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The loan state

Will the National Association of Mortgage Brokers and Advisers&#39 move to build a strategic alliance with Aifa to enable it to become the main trade body for the mortgage industry?

Saddleton: It is clearly a sensible idea to have a single trade body representing the views of the mortgage industry. A single body would reduce duplication, aid clarity and should provide a cost-effective solution to a long-standing issue. However, at this stage, we do not know the full extent of the “alliance” and, while it is suggested that both Imla and the CML are backing this move, it will still take a while to convince mortgage advisers of the practicality and benefits of this culmination of resources.

Smith: With 60 per cent of mortgage business coming from mortgage brokers/IFAs, it seems more than sensible for these organisations to consider a joint approach. The intermediary market has lacked a real voice of respect, authority and influence for years and the merger could provide the solution. Aifa can offer support and advice and can also bring their experience when lobbying the Government and other interested parties. Its current understanding of the FSA – what it does and how it ticks – will be extremely helpful to Namba.

I believe if it is viable – from an economic point of view – it makes sense to combine experiences and resources, get the FSA on board and move matters to the next stage. Representation is needed now in order to be part of the policy consultative process. Obviously, any new trade body has to speak for the industry on behalf of the members it represents. It is essential, therefore, that membership take-up is high in number to be a credible force.

Court: It has great potential to give the combined entity a stronger voice and is a real opportunity for advisers to have a clearer and more focused means of input into key industry issues, for example, in responding to CP146. It remains to be seen whether this opportunity is effectively capitalised on by all concerned.

Is the buy-to-let market in London saturated, making it advisable for investors to spread their portfolios to the North of England?

Saddleton: Our recent review of this market showed quite clearly that, while London led the way, other areas such as Huntingdon and Peterborough, Manchester and the surrounding suburbs, Lincoln, Leicester, Ipswich and Brigh-ton were all proving more popular with buy-to-let investors.

We always encourage asp-iring landlords to do their homework and take a medium to long-term view. Undoubtedly, at the present time, there are parts of London where rental yields have fallen due to the high numbers of rental property available. In other parts of the country, rental yields well above the average of 6-6.5 per cent are still being achieved.

Smith: All the statistical information seems to point to the fact that rental returns in London are lower. Arla states 5 per cent in London but rising to 7 per cent in other parts of the country. I think there is a definite slowdown and possible saturation of “high-rental” properties but we have definitely seen a move North, particularly with the waterway-style developments at Manchester, Liverpool and parts of the North-east.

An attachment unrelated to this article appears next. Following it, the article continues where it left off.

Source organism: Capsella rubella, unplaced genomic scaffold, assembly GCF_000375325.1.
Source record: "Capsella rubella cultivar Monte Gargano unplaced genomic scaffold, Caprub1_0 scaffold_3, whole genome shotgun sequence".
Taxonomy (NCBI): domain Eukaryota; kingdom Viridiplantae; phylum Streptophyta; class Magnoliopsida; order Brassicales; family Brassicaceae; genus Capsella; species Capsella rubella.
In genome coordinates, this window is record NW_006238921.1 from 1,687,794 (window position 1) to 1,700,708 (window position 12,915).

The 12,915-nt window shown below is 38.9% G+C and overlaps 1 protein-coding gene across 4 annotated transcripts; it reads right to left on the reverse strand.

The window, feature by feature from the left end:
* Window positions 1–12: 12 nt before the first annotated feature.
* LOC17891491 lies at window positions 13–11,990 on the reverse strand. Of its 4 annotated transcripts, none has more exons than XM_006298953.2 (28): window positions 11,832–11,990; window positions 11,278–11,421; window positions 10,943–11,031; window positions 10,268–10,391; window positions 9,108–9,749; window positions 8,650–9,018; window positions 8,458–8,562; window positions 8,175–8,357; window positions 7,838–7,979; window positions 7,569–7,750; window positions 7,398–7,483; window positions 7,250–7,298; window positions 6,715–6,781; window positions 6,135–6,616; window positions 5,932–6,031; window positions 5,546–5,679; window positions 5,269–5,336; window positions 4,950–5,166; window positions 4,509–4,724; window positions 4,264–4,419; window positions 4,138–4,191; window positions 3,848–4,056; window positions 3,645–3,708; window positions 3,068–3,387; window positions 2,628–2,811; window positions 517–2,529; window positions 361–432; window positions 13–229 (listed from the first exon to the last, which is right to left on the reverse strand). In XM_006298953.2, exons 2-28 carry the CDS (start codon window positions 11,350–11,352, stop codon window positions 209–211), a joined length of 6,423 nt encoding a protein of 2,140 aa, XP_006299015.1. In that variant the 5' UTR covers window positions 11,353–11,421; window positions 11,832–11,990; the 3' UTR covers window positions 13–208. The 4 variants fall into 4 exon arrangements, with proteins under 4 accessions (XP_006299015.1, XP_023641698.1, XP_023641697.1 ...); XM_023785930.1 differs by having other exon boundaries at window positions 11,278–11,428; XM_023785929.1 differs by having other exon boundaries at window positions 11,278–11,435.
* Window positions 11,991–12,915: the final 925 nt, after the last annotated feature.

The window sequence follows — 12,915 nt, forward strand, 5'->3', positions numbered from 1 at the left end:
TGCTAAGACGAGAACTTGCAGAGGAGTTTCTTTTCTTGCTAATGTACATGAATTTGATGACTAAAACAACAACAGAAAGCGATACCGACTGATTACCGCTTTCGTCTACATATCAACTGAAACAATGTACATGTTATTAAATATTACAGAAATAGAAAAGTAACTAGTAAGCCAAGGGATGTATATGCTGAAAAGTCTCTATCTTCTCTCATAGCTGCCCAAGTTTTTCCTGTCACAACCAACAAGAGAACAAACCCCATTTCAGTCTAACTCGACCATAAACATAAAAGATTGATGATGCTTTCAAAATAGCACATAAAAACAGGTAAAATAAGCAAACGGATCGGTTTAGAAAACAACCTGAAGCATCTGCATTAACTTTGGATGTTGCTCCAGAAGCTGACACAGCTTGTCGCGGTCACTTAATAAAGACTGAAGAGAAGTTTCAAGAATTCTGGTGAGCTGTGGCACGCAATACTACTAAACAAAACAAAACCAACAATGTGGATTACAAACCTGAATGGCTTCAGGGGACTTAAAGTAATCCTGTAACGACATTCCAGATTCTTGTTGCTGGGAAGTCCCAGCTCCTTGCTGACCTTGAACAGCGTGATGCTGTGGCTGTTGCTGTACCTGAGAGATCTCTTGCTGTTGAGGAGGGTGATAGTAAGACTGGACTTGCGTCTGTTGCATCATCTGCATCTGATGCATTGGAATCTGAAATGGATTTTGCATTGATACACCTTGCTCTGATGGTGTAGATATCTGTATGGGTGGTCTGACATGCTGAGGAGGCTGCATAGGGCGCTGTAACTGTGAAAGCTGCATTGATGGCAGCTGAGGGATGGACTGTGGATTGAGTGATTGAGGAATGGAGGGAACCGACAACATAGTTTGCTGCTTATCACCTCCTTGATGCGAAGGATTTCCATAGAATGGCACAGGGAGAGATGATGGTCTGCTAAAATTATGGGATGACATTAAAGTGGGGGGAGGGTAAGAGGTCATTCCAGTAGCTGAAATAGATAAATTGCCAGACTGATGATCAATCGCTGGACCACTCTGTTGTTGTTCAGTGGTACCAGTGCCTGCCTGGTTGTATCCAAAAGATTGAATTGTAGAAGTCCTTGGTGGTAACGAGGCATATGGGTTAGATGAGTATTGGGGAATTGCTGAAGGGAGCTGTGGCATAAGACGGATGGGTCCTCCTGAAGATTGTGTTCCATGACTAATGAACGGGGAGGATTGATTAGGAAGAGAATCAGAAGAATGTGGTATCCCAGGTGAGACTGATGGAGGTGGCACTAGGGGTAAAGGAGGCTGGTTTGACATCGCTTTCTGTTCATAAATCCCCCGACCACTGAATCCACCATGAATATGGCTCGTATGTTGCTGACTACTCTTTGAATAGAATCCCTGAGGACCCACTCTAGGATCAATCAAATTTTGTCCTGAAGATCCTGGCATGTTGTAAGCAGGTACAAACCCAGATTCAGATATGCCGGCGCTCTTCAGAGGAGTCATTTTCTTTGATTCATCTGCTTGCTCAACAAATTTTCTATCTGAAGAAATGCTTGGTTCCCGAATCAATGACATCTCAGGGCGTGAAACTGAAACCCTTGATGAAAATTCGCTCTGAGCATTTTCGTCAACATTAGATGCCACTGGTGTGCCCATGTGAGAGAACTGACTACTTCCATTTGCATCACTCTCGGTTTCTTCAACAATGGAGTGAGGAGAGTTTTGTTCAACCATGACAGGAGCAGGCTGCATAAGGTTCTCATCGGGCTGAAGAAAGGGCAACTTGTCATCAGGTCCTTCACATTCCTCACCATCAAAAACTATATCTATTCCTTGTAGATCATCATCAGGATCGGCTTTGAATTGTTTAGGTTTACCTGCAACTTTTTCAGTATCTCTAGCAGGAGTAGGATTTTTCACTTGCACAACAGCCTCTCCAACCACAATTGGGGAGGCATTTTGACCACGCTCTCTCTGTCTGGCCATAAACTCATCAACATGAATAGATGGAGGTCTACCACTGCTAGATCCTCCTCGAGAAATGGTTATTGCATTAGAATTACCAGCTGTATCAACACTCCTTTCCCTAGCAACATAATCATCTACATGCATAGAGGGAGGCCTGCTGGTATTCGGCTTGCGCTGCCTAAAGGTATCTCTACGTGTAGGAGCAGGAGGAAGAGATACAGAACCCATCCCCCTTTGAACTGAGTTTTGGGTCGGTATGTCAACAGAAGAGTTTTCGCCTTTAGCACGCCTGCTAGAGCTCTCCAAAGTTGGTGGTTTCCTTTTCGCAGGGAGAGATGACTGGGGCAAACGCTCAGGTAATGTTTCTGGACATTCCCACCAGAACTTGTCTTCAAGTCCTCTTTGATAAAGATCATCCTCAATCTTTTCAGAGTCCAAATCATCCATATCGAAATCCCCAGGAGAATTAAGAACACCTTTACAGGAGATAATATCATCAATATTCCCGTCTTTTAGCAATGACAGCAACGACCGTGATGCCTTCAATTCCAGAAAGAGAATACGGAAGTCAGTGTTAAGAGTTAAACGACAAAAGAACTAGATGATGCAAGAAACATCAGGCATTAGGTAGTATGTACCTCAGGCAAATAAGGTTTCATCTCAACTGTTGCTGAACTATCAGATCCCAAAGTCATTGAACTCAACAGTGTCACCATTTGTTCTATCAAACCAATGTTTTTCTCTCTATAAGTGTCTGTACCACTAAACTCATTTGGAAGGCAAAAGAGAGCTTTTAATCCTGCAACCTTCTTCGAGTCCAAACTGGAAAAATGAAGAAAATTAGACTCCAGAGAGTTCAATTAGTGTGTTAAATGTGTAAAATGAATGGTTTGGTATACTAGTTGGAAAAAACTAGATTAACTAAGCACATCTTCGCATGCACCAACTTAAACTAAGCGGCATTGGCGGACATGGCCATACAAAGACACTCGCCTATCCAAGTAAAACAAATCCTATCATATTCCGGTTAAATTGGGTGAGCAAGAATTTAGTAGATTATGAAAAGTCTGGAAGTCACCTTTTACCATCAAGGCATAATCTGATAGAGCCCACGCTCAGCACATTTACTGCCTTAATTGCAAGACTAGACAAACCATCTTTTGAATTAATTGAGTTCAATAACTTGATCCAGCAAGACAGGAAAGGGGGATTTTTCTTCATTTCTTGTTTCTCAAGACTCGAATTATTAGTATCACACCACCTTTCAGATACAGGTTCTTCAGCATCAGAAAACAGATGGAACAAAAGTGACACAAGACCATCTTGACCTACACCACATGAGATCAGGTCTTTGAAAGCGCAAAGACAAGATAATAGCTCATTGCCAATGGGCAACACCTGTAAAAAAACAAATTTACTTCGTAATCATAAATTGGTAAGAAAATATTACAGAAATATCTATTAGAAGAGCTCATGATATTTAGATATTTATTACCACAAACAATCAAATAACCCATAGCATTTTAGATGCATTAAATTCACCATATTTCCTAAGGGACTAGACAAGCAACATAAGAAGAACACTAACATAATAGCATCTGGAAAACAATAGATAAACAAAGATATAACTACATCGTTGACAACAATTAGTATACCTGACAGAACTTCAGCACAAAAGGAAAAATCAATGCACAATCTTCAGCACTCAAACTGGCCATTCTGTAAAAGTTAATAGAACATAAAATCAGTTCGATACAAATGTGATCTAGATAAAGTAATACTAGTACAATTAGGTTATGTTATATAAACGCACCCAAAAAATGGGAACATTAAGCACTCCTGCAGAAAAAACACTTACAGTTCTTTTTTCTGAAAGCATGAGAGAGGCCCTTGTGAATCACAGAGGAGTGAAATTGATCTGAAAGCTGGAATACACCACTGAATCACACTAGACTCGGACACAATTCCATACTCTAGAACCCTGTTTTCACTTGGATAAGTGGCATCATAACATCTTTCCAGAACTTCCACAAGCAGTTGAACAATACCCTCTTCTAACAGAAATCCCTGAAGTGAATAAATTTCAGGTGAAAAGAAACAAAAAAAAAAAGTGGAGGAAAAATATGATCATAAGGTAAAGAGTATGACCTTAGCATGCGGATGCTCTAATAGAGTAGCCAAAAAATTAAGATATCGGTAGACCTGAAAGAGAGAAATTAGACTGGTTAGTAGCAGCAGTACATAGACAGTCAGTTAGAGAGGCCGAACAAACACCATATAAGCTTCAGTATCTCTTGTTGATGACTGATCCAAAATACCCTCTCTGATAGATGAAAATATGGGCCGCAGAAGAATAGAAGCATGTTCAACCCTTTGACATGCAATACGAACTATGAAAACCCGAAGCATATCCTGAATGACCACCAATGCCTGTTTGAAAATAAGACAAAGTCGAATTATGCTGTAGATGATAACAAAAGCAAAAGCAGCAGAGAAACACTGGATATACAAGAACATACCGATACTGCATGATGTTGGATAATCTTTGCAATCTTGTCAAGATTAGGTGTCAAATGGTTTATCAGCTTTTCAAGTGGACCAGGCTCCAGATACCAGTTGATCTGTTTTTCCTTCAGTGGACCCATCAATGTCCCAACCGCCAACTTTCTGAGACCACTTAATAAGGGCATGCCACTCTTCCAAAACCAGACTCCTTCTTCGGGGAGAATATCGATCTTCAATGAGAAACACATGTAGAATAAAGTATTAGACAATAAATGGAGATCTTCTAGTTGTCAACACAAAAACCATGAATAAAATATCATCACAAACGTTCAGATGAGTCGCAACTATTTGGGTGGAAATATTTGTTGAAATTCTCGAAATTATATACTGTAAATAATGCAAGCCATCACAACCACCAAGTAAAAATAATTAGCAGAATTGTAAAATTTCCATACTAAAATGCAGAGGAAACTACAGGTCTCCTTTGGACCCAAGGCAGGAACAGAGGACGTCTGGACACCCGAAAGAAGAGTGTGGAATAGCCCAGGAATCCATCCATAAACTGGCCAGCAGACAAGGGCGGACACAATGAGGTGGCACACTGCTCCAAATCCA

Many speculative investors in these areas have made extensive profits simply buying off plan and making healthy paper gains in terms of their valuation on completion.

However, with a slowdown in property prices, this type of speculative profit is probably limited. I believe there are still hot spots – many in the North. As always, location and type of property (from the tenant&#39s point of view and not the landlord&#39s view) is still a critical part of the letting process,particularly in an overcrowded market.

Court: There would certainly seem to be more untapped opportunities in the buy-to-let market in regions outside London although investors used to the London market would need to research the areas they chose to invest in thoroughly.

Is it anti-competitive for Mortgage Brain&#39s consortium of six lenders – HBoS, Alliance & Leicester, Northern Rock, Royal Bank of Scotland/NatWest, Woolwich/Barclays and Nationwide – to restrict online application facilities to that trading platform?

Saddleton: The members of this consortium represent a major part of the mortgage market, especially when you consider their subsidiary interests. We have collectively seized the opportunity to buy into and develop Mortgage Brain to provide a common mortgage trading platform, offering advantages to both lenders and intermediaries. The Nationwide Group&#39s initial focus is on integrating our systems with Mortgage Brain&#39s online platform, providing a preferred partner for the group. It is up to the other lenders to decide how they want to incorporate Mortgage Brain into their own distribution channels.

Smith: MBL is at an interesting stage of development. Lenders obviously bought shareholdings prior to the final outcome of the regulatory proposals. Nevertheless, the market is yet to see how natural choice – in terms of platforms/ sourcing systems – will work out. Brokers will vote with their feet (at the moment) so I do not feel it will have any impact in terms of anticompetitiveness.

Brokers will need transparency of products rather than a huge list of product offerings to choose from and these themes will develop accordingly. Lenders will continue to look to how they are going to maintain and improve distribution with intermediaries. This could be one such way.